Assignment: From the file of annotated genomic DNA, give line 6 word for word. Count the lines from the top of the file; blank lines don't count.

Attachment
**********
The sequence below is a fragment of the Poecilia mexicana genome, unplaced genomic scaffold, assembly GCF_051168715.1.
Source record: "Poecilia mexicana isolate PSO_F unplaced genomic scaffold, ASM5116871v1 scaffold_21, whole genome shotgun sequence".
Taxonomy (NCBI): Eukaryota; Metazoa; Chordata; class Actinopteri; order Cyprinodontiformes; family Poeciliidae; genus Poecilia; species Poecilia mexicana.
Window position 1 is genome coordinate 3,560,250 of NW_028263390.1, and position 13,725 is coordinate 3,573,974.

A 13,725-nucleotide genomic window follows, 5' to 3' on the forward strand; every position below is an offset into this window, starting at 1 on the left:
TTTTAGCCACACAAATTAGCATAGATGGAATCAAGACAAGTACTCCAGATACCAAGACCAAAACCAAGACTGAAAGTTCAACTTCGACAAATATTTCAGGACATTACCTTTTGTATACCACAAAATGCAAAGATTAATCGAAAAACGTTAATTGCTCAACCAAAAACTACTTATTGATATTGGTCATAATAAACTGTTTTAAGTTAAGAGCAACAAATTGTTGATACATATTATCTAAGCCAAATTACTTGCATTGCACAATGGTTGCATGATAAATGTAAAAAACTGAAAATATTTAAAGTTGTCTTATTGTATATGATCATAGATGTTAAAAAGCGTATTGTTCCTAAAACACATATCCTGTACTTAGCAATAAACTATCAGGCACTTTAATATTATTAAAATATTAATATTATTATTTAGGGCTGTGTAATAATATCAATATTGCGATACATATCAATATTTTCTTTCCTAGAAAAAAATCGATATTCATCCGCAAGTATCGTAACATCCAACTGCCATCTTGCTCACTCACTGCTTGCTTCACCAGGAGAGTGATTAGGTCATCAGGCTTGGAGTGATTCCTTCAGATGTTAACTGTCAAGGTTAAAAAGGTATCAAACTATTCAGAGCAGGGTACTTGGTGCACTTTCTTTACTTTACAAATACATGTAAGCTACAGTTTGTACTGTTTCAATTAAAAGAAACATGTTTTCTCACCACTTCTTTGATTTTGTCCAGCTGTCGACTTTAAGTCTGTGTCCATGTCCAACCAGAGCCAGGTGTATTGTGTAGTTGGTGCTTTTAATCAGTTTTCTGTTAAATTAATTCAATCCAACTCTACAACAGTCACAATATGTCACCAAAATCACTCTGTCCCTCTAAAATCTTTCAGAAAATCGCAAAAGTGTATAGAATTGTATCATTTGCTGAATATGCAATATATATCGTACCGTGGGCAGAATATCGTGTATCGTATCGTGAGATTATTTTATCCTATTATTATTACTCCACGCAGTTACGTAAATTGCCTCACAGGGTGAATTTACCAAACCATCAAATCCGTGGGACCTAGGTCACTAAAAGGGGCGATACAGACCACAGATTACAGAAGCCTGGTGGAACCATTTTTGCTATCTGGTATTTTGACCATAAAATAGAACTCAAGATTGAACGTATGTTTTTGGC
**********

TTTTAGCCACACAAATTAGCATAGATGGAATCAAGACAAGTACTCCAGATACCAAGACCAAAACCAAGACTGAAAGTTCAACTTCGACAAATATTTCAGGACATTACCTTTTGTATACCACAAAATGCAAAGATTAATCGAAAAACGTTAATTGCTCAACCAAAAACTACTTATTGATATTGGTCATAATAAACTGTTTTAAGTTAAGAGCAACAAATTGTTGATACATATTATCTAAGCCAAATTACTTGCATTGCACAATGGTTGCATGATAAATGTAAAAAACTGAAAATATTTAAAGTTGTCTTATTGTATATGATCATAGATGTTAAAAAGCGTATTGTTCCTAAAACACATATCCTGTACTTAGCAATAAACTATCAGGCACTTTAATATTATTAAAATATTAATATTATTATTTAGGGCTGTGTAATAATATCAATATTGCGATACATATCAATATTTTCTTTCCTAGAAAAAAATCGATATTCATCCGCAAGTATCGTAACATCCAACTGCCATCTTGCTCACTCACTGCTTGCTTCACCAGGAGAGTGATTAGGTCATCAGGCTTGGAGTGATTCCTTCAGATGTTAACTGTCAAGGTTAAAAAGGTATCAAACTATTCAGAGCAGGGTACTTGGTGCACTTTCTTTACTTTACAAATACATGTAAGCTACAGTTTGTACTGTTTCAATTAAAAGAAACATGTTTTCTCACCACTTCTTTGATTTTGTCCAGCTGTCGACTTTAAGTCTGTGTCCATGTCCAACCAGAGCCAGGTGTATTGTGTAGTTGGTGCTTTTAATCAGTTTTCTGTTAAATTAATTCAATCCAACTCTACAACAGTCACAATATGTCACCAAAATCACTCTGTCCCTCTAAAATCTTTCAGAAAATCGCAAAAGTGTATAGAATTGTATCATTTGCTGAATATGCAATATATATCGTACCGTGGGCAGAATATCGTGTATCGTATCGTGAGATTATTTTATCCTATTATTATTACTCCACGCAGTTACGTAAATTGCCTCACAGGGTGAATTTACCAAACCATCAAATCCGTGGGACCTAGGTCACTAAAAGGGGCGATACAGACCACAGATTACAGAAGCCTGGTGGAACCATTTTTGCTATCTGGTATTTTGACCATAAAATAGAACTCAAGATTGAACGTATGTTTTTGGC